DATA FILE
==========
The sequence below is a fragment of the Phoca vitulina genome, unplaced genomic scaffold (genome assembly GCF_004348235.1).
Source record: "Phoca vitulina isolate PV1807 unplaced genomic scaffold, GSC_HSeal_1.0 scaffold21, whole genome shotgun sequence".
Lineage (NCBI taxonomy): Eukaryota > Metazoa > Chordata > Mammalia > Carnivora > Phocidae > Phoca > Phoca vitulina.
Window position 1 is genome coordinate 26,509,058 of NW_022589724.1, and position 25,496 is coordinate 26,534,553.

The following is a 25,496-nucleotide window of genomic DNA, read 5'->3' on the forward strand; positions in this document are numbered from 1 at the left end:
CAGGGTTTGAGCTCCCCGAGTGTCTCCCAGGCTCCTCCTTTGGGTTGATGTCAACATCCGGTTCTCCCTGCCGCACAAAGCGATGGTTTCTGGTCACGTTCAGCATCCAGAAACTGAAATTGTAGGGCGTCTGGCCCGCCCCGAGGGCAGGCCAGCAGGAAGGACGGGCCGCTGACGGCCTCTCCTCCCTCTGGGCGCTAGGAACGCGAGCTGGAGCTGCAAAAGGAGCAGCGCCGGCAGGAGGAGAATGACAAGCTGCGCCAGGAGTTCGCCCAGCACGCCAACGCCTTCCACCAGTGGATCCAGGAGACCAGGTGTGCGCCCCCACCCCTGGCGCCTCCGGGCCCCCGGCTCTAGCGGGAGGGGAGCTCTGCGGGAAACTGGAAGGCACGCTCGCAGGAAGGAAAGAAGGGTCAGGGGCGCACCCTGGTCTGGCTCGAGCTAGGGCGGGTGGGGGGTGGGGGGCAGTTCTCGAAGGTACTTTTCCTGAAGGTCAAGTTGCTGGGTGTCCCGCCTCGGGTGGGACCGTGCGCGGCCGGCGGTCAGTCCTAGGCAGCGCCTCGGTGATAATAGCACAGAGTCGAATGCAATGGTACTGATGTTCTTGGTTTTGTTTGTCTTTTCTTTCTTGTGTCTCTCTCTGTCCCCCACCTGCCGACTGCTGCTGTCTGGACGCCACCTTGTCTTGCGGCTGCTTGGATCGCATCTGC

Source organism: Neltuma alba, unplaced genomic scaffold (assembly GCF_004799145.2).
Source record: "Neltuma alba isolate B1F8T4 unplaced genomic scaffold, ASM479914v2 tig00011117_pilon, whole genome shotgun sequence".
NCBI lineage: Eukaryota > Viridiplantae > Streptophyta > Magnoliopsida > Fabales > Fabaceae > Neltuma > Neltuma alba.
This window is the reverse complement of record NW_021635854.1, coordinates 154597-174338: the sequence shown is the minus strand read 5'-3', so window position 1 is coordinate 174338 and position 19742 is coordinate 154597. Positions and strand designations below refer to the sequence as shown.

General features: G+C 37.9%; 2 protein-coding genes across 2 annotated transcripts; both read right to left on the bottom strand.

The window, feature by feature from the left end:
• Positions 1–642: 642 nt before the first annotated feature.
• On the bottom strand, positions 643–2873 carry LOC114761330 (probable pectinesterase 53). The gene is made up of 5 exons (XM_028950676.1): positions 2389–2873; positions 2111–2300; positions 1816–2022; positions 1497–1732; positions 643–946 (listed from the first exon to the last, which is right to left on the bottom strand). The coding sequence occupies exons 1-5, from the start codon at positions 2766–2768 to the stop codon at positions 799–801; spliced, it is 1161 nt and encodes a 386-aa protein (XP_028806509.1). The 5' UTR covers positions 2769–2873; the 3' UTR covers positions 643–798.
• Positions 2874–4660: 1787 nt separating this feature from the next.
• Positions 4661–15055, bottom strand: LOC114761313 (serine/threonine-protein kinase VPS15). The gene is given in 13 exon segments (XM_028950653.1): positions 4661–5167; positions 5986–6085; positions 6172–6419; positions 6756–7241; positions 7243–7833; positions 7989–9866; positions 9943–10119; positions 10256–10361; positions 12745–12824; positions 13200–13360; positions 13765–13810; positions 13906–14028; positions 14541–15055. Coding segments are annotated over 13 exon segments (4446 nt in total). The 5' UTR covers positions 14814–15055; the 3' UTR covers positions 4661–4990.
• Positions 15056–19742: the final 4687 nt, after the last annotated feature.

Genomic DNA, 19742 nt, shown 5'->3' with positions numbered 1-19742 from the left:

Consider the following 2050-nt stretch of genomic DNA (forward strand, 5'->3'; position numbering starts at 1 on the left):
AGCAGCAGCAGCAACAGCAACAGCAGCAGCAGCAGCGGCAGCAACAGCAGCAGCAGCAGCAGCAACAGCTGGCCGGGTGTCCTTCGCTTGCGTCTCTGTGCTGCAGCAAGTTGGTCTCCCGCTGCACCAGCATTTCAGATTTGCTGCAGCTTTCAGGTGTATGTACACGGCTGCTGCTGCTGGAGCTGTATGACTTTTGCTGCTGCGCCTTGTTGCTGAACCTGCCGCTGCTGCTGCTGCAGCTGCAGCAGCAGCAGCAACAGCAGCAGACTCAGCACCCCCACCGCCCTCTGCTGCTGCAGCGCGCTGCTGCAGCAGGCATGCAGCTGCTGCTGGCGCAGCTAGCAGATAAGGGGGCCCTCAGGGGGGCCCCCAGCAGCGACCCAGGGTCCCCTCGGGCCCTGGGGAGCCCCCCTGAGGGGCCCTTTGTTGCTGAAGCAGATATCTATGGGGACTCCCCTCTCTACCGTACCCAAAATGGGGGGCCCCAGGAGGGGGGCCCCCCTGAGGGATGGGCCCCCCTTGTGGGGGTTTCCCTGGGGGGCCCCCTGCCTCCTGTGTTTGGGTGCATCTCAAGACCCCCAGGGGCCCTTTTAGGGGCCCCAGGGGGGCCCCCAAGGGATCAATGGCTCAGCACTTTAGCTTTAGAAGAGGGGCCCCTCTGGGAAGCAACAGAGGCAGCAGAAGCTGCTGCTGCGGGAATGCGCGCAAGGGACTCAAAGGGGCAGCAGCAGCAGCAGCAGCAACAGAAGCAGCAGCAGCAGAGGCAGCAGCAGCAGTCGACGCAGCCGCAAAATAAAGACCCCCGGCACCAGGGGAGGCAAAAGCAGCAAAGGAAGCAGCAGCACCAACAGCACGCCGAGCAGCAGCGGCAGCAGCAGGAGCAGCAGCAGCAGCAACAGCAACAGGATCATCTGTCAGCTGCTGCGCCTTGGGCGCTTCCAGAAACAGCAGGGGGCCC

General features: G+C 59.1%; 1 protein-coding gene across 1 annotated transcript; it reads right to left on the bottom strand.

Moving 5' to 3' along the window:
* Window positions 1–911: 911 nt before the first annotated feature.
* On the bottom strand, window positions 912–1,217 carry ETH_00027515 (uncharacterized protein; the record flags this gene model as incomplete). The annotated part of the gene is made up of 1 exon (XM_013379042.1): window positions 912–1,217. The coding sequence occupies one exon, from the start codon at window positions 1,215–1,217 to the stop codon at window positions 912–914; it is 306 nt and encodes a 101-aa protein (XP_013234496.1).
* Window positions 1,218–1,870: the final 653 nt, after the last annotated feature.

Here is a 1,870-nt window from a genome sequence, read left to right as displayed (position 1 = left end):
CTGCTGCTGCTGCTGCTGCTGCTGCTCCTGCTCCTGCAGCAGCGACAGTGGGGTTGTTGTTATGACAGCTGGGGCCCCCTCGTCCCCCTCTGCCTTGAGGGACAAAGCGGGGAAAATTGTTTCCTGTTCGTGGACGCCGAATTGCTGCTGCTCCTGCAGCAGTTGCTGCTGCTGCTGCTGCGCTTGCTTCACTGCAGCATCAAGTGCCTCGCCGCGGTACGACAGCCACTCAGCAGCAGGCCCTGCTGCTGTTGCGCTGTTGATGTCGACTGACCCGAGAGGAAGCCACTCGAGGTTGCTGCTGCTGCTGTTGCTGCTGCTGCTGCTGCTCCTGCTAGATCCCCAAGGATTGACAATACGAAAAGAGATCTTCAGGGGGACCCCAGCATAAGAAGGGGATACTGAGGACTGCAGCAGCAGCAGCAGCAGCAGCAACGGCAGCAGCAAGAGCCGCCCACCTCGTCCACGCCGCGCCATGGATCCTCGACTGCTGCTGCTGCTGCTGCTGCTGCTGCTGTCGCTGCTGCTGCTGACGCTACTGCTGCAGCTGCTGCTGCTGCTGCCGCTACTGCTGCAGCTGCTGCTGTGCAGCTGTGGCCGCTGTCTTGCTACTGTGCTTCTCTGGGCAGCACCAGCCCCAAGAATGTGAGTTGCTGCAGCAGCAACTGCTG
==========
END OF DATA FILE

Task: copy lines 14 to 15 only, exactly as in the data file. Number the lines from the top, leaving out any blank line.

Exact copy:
• On the bottom strand, positions 643–2873 carry LOC114761330 (probable pectinesterase 53). The gene is made up of 5 exons (XM_028950676.1): positions 2389–2873; positions 2111–2300; positions 1816–2022; positions 1497–1732; positions 643–946 (listed from the first exon to the last, which is right to left on the bottom strand). The coding sequence occupies exons 1-5, from the start codon at positions 2766–2768 to the stop codon at positions 799–801; spliced, it is 1161 nt and encodes a 386-aa protein (XP_028806509.1). The 5' UTR covers positions 2769–2873; the 3' UTR covers positions 643–798.
• Positions 2874–4660: 1787 nt separating this feature from the next.